To answer this idiot yes asylum seekers learn German fast as they have all day to practice. I'm busy earning money for my company to pay for your nice road surfaces.

Problem 4 "Integration" the guys is also complaining about integration, well this is a two way street. In other countries foreigners are actively welcome and the locals make an effort to bring them into their communities. Regardless of language barrier they are met 1/2 way. This does not apply in CH you have to do all the leg work, and to be honest I cannot be bothered to try to appease the locals as the result is not worth the input.

Whilst I have great relationships with the Swiss and my neighbours in general I'm not about to pick up a french horn and join in with activites all year around.

I love the Swiss (I should I have Swiss family) and I love Zug, but this guy is a complete moron, lets hope CH locals and life treats me with the same respect that my grandfather was given when he moved to the UK with zero English in the 1920's when there wasn't the internet, self promoting morons and people just got with things.

I seem to remember there was a mass exodus from CH at that time perhaps he's forgotten that too? Or has all the money the locals have in Zug from Globalisation gone to his head?!!
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Old 07.03.2013, 10:11
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Re: Expats in Zug have it too easy!

I did a Swiss German course with them, the teacher we had was rubbish. Like all schools that is what it really comes down to.

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Don't just look at those that advertise to Expat English speakers. We used http://www.till-sprachen.ch/de/privatkurse_deutsch.html and did semi-private lessons. We could cancel a lesson at 24 hours notice too. They are in central Zug too.
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Old 07.03.2013, 10:19
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Re: Expats in Zug have it too easy!

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Nothing but self promotion, what Mr Schweiz is complaining about is for personal gain (i.e. new book and courses he offers)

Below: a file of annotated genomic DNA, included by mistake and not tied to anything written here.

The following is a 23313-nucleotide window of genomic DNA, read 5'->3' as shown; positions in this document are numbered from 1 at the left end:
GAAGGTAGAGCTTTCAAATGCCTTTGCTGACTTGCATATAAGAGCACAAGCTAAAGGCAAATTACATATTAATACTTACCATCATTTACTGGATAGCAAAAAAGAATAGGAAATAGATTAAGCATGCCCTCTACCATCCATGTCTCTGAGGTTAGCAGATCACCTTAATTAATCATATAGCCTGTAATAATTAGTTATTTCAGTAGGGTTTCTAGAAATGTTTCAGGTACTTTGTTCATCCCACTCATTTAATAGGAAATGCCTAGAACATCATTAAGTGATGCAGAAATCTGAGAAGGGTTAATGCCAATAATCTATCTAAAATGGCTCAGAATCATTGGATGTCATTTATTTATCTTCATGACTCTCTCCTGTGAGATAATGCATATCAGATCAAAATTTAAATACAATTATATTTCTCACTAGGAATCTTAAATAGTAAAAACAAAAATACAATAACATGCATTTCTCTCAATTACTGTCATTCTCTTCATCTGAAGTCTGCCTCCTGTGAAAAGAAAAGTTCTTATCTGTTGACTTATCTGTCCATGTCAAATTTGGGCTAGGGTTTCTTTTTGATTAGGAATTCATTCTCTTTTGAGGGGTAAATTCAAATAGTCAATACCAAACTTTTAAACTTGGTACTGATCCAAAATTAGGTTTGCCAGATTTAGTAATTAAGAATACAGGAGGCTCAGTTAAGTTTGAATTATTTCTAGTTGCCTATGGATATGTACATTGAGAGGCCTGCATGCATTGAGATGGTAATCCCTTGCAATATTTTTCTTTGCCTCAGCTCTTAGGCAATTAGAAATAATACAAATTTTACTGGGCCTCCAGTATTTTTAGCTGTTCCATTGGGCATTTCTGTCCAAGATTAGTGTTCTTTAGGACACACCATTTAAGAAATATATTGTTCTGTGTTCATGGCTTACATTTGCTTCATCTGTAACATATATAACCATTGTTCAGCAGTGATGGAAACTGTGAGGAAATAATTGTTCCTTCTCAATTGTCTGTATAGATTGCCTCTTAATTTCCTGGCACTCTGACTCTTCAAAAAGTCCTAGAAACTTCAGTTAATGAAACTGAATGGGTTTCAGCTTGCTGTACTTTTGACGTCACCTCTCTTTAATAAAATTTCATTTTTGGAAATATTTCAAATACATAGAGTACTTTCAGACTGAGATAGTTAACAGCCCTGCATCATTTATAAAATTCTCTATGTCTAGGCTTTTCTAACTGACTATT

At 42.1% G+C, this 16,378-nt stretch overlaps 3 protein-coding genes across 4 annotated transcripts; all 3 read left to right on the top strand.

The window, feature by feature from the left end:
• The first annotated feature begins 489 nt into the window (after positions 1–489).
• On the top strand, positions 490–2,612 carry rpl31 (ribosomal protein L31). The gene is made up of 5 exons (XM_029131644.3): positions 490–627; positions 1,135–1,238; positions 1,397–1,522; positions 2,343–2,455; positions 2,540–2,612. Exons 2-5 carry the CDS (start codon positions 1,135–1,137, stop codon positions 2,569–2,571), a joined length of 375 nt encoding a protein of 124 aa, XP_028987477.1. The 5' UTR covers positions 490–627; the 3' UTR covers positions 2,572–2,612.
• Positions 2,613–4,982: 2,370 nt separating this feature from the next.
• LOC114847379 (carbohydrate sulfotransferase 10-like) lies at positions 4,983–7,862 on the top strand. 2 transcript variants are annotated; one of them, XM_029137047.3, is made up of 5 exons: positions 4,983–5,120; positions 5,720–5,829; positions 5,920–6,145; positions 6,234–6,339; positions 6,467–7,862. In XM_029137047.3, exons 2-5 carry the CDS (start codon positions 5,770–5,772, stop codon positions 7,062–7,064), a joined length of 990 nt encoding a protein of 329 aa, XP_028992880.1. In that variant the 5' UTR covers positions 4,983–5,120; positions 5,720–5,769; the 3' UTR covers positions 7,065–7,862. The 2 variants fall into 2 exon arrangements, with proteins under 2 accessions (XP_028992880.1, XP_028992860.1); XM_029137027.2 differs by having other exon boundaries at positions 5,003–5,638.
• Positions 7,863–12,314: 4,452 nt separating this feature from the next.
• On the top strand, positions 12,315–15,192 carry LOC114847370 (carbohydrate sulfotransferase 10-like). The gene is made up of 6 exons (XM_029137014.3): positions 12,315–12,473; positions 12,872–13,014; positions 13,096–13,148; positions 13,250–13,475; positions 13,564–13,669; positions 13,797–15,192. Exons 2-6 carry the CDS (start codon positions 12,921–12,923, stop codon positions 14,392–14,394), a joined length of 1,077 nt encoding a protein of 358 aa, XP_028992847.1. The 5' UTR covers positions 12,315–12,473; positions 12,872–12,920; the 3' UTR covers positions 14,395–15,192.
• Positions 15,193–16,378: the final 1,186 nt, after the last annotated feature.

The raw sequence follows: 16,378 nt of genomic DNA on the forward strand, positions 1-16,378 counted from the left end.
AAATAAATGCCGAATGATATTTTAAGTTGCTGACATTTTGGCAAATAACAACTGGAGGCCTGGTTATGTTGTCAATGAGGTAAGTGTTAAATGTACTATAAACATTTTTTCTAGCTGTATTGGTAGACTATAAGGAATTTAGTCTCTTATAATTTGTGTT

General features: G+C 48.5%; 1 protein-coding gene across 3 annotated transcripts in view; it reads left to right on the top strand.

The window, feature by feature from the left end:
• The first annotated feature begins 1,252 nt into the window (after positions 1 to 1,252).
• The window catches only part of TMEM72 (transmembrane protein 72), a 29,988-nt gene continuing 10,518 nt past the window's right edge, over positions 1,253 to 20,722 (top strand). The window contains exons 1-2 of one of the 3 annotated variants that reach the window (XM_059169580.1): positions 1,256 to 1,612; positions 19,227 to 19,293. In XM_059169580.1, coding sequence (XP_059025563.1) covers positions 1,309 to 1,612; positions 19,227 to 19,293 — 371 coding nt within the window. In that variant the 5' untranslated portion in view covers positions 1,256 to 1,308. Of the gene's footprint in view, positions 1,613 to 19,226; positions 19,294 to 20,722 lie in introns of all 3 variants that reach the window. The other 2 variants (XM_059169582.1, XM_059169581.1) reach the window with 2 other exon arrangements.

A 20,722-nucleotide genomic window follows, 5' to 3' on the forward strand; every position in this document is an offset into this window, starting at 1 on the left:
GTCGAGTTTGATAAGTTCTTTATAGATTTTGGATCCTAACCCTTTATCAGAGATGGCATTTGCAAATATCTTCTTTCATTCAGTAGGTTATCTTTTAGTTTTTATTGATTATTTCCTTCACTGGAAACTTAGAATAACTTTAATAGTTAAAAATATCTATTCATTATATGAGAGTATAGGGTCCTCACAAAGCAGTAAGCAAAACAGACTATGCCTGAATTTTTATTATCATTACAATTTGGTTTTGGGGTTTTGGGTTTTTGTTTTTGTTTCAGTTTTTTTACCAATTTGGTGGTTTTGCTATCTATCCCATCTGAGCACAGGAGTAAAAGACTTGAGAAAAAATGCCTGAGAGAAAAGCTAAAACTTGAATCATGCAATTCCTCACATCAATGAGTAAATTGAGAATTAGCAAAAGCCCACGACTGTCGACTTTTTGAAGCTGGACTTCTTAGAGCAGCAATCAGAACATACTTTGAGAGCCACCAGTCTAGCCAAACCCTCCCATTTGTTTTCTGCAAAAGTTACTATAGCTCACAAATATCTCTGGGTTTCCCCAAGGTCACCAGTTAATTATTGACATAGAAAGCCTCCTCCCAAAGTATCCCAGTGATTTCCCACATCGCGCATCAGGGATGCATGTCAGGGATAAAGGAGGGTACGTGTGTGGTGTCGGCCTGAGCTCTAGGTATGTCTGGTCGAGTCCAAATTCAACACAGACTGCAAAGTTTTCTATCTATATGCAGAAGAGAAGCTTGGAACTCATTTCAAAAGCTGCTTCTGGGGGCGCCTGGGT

I'm surprised by the local SVP's response which was the opposite. Lets get this straight Zug wants the international global business is willing to collect the tax revenues and then complains no one speaks SG?! Not so long ago Zug was a poor canton it seems this guy has a poor memory.

Problem 1 You set yourself up as a global centre of commerce, the global business language is English, not Swiss German. It will never be and whilst that is sad that's a fact. It might be mandarin in future, but that's another discussion.

Problem 2 The individuals who come into Zug/Switzerland are usually highly qualified individuals in their fields who work a lot of hours and contribute greatly to the local taxes and their companies. In general they play by the rules and keep themselves to themselves. They usually have families at this age of experience and will move every 5 years or less around the globe. There is no reason to eat up 2 years learning SG if you are out back to the US/UK/AU etc and you have no intention of staying. All you need is enough to be polite and get by in your daily life.

Problem 3 If you're working a 60hr week and have a family you have little time left to learn the local lingo which I assume from a zero start will take 3hrs every other day to master is over 2 years. Family is priority not sitting in front of a self promoting numpty in a classroom after a 10hr day.

To answer this idiot yes asylum seekers learn German fast as they have all day to practice. I'm busy earning money for my company to pay for your nice road surfaces.

Problem 4 "Integration" the guys is also complaining about integration, well this is a two way street. In other countries foreigners are actively welcome and the locals make an effort to bring them into their communities. Regardless of language barrier they are met 1/2 way. This does not apply in CH you have to do all the leg work, and to be honest I cannot be bothered to try to appease the locals as the result is not worth the input.

Whilst I have great relationships with the Swiss and my neighbours in general I'm not about to pick up a french horn and join in with activites all year around.

I love the Swiss (I should I have Swiss family) and I love Zug, but this guy is a complete moron, lets hope CH locals and life treats me with the same respect that my grandfather was given when he moved to the UK with zero English in the 1920's when there wasn't the internet, self promoting morons and people just got with things.

I seem to remember there was a mass exodus from CH at that time perhaps he's forgotten that too? Or has all the money the locals have in Zug from Globalisation gone to his head?!!
Great post, you have really said all there is to say on this issue.
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  #76  
Old 07.03.2013, 10:44
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Re: Expats in Zug have it too easy!

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Nothing but self promotion, what Mr Schweiz is complaining about is for personal gain (i.e. new book and courses he offers)

I'm surprised by the local SVP's response which was the opposite. Lets get this straight Zug wants the international global business is willing to collect the tax revenues and then complains no one speaks SG?! Not so long ago Zug was a poor canton it seems this guy has a poor memory.

Problem 1 You set yourself up as a global centre of commerce, the global business language is English, not Swiss German. It will never be and whilst that is sad that's a fact. It might be mandarin in future, but that's another discussion.